Better to say that editing is the "soul," rather than the "curse," of video. Editing is what makes all the difference between what people will watch or not. Only certain highly sequential, staged, or scheduled events will attract viewers with little or no editing. That might include a performance, ceremony, or public event of some sort. However, even those events need some editing to fit into a <60 second "spot" consistent with a program or viewer attention span.
Any humble photo will draw a polite 10 second glance and compliments, provided the viewer knows the people in the picture or knows the place where it was shot. Viewers will positively love the photo if it serves as a cue to talk for an hour about what they themselves know of the people or place portrayed. Meanwhile, the photo can stay quietly on the shelf or wall.
Video, on the other hand, demands viewer attention over a longer stretch of time. Anything longer than 30 seconds becomes a challenge to the eye, or become an outright sedative, unless:
1) the subject is very compelling (one's own kids, etc),
2) the (usually borrowed) music is popular and entertaining,
3) or the editing job is excellent.
A few camera junkies may stare at a screen simply to savor the video quality or editing skills. However, the vastly dominant quotient of any audience won't know or care about the camera performance or technique, but only whether they like the subject, action, or story. If you have the energy or art to edit something people will watch, perhaps you'll get some compliments or lots of YT "hits." Otherwise, video editing is a formidable chore, where it takes geometrically greater amounts of time to attain a slighly longer attention tolerance, but still leaves the result of the standards people take for granted, without any concept of the work that requires.
"Dad, can't we see the rest of this, ugh, later? I mean, how about we turn off this stuff so now watch some real movie or show?" [At least one viewer is candid. The rest are dozing or have gone off to get another beer.]
It is an irony that people will sit alert, an hour or longer, through a scoreless ball game, celebrity gossip show, or vapid sit-com or soap. However, those are things they can later chatter about with peers, and "stay in the know" about stuff considered newsworthy among friends. That factor, alas, sets any amateur, or even the most clever Indie, at a disadvantage. Wedding videographers may be the only exception, since at least the bride and her mom will watch the entire 1-hour video (edited from 5 hours of raw video, requiring 30+ hours to edit).
That said, I'll still say that editing is the soul or core of video. If you can love it, perhaps the way fly fishers can love tying or sailors can love boat maintenance, then it's worthwhile. Pro's who eck out a living may also make the claim, the same way a restaurant owner knows that cleanup and service (the editing) matters as much, or more, than the cuisine (the camera work).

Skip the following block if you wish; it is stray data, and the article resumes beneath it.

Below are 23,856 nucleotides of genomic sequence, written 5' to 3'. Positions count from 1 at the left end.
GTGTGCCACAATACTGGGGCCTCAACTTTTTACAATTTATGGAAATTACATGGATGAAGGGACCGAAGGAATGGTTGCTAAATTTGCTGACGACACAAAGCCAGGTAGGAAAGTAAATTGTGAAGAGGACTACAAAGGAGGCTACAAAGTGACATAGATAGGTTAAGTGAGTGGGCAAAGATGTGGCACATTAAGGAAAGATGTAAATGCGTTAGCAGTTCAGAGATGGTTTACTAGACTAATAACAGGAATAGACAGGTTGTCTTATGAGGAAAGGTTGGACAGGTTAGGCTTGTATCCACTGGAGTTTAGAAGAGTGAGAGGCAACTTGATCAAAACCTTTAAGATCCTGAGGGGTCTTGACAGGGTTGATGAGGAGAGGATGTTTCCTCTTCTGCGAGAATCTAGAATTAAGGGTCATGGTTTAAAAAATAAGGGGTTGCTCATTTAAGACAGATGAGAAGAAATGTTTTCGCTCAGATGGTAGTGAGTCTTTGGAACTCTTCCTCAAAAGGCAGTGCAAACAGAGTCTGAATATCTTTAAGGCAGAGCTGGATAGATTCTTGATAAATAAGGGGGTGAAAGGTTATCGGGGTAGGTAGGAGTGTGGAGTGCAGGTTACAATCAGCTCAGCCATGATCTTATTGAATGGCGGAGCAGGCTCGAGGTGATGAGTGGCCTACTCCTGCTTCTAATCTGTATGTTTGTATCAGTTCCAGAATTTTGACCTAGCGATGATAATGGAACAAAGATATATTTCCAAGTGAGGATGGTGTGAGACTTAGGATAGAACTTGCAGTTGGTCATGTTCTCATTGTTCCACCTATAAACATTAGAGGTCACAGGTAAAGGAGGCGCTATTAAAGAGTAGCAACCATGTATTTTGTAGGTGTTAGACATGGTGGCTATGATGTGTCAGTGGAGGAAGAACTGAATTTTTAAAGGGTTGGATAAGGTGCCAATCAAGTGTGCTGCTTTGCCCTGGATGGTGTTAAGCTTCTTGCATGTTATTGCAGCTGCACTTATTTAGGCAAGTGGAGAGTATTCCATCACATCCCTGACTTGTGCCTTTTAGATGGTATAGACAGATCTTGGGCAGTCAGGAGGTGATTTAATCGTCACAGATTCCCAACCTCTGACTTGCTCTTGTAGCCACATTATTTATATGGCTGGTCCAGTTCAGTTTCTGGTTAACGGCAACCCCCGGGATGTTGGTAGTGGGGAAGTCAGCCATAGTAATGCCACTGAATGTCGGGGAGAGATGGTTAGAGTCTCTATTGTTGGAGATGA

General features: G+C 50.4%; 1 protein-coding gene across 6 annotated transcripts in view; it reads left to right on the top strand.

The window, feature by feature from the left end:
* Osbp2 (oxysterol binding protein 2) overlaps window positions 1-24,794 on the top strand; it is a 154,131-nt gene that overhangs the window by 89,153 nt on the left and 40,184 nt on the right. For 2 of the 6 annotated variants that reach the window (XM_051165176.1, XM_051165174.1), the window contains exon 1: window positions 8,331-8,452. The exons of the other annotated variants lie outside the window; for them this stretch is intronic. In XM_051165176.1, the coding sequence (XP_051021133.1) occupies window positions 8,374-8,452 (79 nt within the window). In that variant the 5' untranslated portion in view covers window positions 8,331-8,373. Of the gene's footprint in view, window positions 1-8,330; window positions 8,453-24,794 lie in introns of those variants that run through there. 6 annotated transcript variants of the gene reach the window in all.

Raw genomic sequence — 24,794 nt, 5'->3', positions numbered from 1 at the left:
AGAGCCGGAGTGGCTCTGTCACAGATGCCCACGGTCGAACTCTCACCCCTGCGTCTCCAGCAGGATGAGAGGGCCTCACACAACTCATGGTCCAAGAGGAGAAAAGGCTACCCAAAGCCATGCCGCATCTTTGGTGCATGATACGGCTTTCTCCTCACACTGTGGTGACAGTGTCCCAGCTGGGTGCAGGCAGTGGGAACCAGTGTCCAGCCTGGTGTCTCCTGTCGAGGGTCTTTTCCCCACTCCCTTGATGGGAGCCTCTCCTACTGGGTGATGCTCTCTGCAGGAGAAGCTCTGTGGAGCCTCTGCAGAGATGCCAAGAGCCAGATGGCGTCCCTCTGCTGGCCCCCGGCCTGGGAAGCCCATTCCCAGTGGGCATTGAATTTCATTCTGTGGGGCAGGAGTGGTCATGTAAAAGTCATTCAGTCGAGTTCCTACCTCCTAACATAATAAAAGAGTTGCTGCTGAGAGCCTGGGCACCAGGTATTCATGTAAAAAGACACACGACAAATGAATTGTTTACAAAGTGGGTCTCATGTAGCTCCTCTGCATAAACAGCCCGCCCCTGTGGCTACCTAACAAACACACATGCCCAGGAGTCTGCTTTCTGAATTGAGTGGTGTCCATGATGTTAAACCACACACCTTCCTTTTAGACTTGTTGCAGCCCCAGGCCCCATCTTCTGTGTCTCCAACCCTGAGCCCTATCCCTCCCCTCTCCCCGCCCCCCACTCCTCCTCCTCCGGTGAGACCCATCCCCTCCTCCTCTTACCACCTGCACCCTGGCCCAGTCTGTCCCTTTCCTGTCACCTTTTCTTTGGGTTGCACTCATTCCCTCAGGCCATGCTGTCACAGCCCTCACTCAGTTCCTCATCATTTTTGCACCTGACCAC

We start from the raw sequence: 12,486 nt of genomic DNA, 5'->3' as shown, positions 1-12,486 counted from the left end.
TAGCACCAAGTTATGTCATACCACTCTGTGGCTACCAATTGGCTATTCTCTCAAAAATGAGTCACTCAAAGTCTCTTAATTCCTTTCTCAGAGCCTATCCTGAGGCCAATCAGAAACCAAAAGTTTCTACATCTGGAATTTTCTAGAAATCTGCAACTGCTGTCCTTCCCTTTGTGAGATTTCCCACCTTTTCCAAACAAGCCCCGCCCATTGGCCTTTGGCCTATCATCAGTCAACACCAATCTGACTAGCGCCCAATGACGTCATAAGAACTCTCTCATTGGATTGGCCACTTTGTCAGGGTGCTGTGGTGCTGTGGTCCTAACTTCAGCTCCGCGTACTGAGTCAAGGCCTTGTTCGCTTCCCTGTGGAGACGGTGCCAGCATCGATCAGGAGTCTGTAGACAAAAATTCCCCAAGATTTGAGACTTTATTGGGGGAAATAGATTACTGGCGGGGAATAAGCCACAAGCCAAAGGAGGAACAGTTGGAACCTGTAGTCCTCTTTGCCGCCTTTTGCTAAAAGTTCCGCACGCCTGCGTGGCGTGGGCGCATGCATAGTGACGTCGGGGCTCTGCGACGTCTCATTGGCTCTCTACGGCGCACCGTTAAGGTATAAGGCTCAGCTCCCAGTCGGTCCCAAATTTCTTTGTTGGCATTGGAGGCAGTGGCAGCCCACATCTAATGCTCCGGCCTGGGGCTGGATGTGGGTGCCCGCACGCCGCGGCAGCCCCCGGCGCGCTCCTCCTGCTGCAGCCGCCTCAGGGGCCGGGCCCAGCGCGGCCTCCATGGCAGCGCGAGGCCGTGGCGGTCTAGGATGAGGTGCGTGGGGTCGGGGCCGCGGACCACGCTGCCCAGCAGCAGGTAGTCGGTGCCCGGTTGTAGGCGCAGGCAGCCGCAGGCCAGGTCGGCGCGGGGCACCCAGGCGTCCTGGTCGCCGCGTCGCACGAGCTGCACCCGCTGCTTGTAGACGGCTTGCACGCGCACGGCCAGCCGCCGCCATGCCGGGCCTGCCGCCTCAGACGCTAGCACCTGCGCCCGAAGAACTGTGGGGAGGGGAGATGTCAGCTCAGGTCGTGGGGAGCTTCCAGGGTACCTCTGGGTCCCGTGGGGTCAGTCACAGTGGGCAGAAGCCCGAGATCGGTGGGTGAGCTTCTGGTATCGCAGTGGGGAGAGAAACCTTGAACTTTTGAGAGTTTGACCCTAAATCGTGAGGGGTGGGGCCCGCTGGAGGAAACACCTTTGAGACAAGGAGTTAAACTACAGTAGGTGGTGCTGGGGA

But here are some real curses of video:
1) Camera shake: hard to avoid if you can't set up a tripod and orchestrate actors on a set. Most amateur video must be hand held, which requires an awful lot of attention to keeping the shots as steady as one can, or the result will appear downright clutsy. Even if you can afford a Merlin, you're not likely to have it on hand or set up when you need it.
2) Bad light or backlighting. John Ford used lamps to illuminate actors when shooting outdoor westerns. You probably don't have that option. The occasion will be a dark room with floor or table lamps that cause blowouts, but leave faces in the dark. Your "actors" aren't about to congregate where the light is best, nor will they stay natural if you shine an LED against their shy eyes or reflective glasses.
3) Native sound. The ambient audio may include sounds or voice you want, but also feature distortions or racket the human ear ignores but mics do not. It is also hard to edit the video and retain continuity of the audio. Essentially, you must recreate the audio in the fashion of old-times Italian flicks. Even contemporary movies, with all the set control in the world, also rely on elaborate sound mixing and additives.
4) Camera phobia. Most human subjects will halt and pose for some still shots. It is a completely different story, when it comes to get people to face a camera or behave naturally for an extended period. Polished conversationalists or extemporizers have a way of turning into stutterers or mutes if they see a videocam pointed at them. This is why a small, inocuous P&S can sometimes capture better social or public video than a big pro device, unless people have a major publicity or financial reason to stand in front of that big camera and "perform."
These are problems that the still photographer can avoid or deftly work around, one way or another. For the videographer, on the other hand, they are simply facts of life, and simply add to the pleasure / anxiety of the venture.
"Yeah, Dad. Real nice. But, like I said, isn't it time to shut that stuff off, so we can watch a real movie? There's a playoff game coming up soon, too. Don't want to miss that. The team has been losing, but we gotta see it the coach puts the injured and suspended so-and-so back on the field."